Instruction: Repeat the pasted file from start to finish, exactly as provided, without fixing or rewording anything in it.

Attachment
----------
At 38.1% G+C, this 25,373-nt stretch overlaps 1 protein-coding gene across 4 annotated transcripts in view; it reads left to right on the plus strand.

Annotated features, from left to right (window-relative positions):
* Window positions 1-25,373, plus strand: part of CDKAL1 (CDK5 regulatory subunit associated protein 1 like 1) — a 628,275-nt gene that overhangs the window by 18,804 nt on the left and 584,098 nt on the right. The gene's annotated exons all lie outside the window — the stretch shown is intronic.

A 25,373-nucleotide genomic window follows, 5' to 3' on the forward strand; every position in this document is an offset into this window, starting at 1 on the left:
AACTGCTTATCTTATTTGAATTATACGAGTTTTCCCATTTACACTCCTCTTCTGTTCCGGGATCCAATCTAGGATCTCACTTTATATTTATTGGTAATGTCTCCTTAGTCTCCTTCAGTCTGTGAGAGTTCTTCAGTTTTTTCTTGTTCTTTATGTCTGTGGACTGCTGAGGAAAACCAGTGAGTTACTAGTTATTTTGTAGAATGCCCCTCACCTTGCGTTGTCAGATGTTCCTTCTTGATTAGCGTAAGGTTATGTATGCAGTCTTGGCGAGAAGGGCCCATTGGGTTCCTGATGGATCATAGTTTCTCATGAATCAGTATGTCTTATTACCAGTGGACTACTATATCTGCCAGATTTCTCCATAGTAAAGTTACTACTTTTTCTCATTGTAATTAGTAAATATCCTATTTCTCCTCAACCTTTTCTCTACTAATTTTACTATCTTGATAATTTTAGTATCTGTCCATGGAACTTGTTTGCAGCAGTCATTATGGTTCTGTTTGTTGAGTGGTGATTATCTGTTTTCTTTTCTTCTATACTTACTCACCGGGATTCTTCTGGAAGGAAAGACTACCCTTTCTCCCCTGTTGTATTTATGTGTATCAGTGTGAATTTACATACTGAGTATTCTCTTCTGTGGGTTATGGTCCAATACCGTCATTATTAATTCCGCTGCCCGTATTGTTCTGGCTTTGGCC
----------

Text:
At 38.1% G+C, this 25,373-nt stretch overlaps 1 protein-coding gene across 4 annotated transcripts in view; it reads left to right on the plus strand.

Annotated features, from left to right (window-relative positions):
* Window positions 1-25,373, plus strand: part of CDKAL1 (CDK5 regulatory subunit associated protein 1 like 1) — a 628,275-nt gene that overhangs the window by 18,804 nt on the left and 584,098 nt on the right. The gene's annotated exons all lie outside the window — the stretch shown is intronic.

A 25,373-nucleotide genomic window follows, 5' to 3' on the forward strand; every position in this document is an offset into this window, starting at 1 on the left:
AACTGCTTATCTTATTTGAATTATACGAGTTTTCCCATTTACACTCCTCTTCTGTTCCGGGATCCAATCTAGGATCTCACTTTATATTTATTGGTAATGTCTCCTTAGTCTCCTTCAGTCTGTGAGAGTTCTTCAGTTTTTTCTTGTTCTTTATGTCTGTGGACTGCTGAGGAAAACCAGTGAGTTACTAGTTATTTTGTAGAATGCCCCTCACCTTGCGTTGTCAGATGTTCCTTCTTGATTAGCGTAAGGTTATGTATGCAGTCTTGGCGAGAAGGGCCCATTGGGTTCCTGATGGATCATAGTTTCTCATGAATCAGTATGTCTTATTACCAGTGGACTACTATATCTGCCAGATTTCTCCATAGTAAAGTTACTACTTTTTCTCATTGTAATTAGTAAATATCCTATTTCTCCTCAACCTTTTCTCTACTAATTTTACTATCTTGATAATTTTAGTATCTGTCCATGGAACTTGTTTGCAGCAGTCATTATGGTTCTGTTTGTTGAGTGGTGATTATCTGTTTTCTTTTCTTCTATACTTACTCACCGGGATTCTTCTGGAAGGAAAGACTACCCTTTCTCCCCTGTTGTATTTATGTGTATCAGTGTGAATTTACATACTGAGTATTCTCTTCTGTGGGTTATGGTCCAATACCGTCATTATTAATTCCGCTGCCCGTATTGTTCTGGCTTTGGCC